Even after he joined the society, Tran initially had no plans of applying to be the president. 

“[I] really enjoy working with [other SHS members] and being around [them] just inspired me to apply for the presidency.”

Tran and his co-president, senior Eliza Leal, started their positions with the firm belief that every member of the organization should be able to bring their ideas and experiences to group discussions. 

“When me and my co-president applied for presidency, we both agreed that the leadership that we are envisioning for Senior Honor Society is not going to be the kind of, like, dictatorship, like ‘This is what you should do and then you should do it.’ But because everyone in [SHS] is so involved on campus in different ways, we want to create an environment where everyone can feel like they can draw their connections into [SHS] and also maybe flaunt their individuality in different programming and events.”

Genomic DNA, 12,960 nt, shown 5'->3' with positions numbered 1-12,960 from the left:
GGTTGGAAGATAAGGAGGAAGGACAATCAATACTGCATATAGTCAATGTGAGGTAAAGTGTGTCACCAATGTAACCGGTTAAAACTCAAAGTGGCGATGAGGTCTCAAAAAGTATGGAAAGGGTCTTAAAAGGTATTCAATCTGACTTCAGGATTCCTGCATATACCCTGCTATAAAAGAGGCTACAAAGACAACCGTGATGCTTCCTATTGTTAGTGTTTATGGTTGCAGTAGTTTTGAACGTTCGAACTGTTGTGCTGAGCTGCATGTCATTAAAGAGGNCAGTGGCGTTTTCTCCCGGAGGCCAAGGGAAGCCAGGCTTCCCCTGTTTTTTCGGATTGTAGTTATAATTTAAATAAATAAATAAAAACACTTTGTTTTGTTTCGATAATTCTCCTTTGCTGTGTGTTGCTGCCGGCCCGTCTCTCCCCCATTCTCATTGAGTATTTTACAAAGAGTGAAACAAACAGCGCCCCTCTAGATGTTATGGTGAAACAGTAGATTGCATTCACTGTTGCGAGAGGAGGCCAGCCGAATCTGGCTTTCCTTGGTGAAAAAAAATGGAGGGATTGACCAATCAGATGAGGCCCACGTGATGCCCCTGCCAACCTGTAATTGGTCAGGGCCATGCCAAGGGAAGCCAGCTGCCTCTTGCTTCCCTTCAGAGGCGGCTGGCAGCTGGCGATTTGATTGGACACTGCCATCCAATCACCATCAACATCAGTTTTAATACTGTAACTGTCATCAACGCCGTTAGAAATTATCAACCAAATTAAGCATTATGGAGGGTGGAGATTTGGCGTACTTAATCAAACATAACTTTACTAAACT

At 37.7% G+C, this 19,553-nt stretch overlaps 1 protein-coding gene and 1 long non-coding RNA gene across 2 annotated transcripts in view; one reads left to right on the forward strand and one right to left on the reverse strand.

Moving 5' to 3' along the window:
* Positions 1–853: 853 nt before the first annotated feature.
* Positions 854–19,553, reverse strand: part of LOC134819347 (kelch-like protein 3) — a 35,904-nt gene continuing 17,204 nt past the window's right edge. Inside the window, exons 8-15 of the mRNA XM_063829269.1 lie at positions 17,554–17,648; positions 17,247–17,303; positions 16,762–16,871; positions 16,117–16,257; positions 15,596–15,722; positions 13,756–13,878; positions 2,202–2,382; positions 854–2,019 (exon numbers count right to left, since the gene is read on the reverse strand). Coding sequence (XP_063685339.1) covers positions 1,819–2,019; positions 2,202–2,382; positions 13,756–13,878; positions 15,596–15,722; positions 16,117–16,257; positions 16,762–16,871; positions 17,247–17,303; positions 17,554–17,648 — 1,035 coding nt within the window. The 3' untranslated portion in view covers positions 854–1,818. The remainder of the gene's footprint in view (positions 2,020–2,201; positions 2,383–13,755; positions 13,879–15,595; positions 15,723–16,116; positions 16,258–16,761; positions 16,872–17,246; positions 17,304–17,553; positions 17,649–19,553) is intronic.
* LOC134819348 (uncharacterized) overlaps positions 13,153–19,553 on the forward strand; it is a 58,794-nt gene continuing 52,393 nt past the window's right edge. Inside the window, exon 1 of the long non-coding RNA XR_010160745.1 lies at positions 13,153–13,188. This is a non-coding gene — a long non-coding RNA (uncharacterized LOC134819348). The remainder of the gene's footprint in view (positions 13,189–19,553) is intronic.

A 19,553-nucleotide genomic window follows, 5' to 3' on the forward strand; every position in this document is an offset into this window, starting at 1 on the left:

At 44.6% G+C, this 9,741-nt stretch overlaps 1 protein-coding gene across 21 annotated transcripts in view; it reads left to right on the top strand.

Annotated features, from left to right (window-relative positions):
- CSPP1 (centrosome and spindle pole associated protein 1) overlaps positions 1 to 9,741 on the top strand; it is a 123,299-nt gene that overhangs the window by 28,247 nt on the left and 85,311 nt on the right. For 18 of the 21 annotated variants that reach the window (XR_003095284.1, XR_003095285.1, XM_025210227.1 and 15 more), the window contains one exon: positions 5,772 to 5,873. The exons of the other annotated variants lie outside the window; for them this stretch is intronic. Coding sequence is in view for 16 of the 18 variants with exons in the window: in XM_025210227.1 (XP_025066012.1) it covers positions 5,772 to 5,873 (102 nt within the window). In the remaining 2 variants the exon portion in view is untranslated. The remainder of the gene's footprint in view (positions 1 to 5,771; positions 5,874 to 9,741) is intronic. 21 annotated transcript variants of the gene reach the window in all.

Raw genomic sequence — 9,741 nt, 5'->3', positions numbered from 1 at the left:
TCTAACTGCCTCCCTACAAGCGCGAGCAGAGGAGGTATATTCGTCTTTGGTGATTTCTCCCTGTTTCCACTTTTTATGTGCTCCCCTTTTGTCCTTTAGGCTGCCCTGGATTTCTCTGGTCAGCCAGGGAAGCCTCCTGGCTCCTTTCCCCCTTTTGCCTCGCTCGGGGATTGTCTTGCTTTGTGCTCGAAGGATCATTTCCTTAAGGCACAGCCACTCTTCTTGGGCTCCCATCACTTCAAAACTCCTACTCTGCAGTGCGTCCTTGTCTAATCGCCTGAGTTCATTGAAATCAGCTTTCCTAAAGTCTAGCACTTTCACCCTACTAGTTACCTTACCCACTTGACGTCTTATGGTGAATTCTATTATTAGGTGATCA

Tran uses his membership in SHS to help support other international students.

“I want to make Colgate a more welcoming space for international students by, well, making them feel like it is somewhat of a community and home here. It will never feel [exactly] like home, but at least they feel like it is a community where they feel like they belong and are represented.”

SHS kicked off its 13 Weeks of Education initiative this semester, which will continue in the spring. Tran is proud of the events they’ve held so far.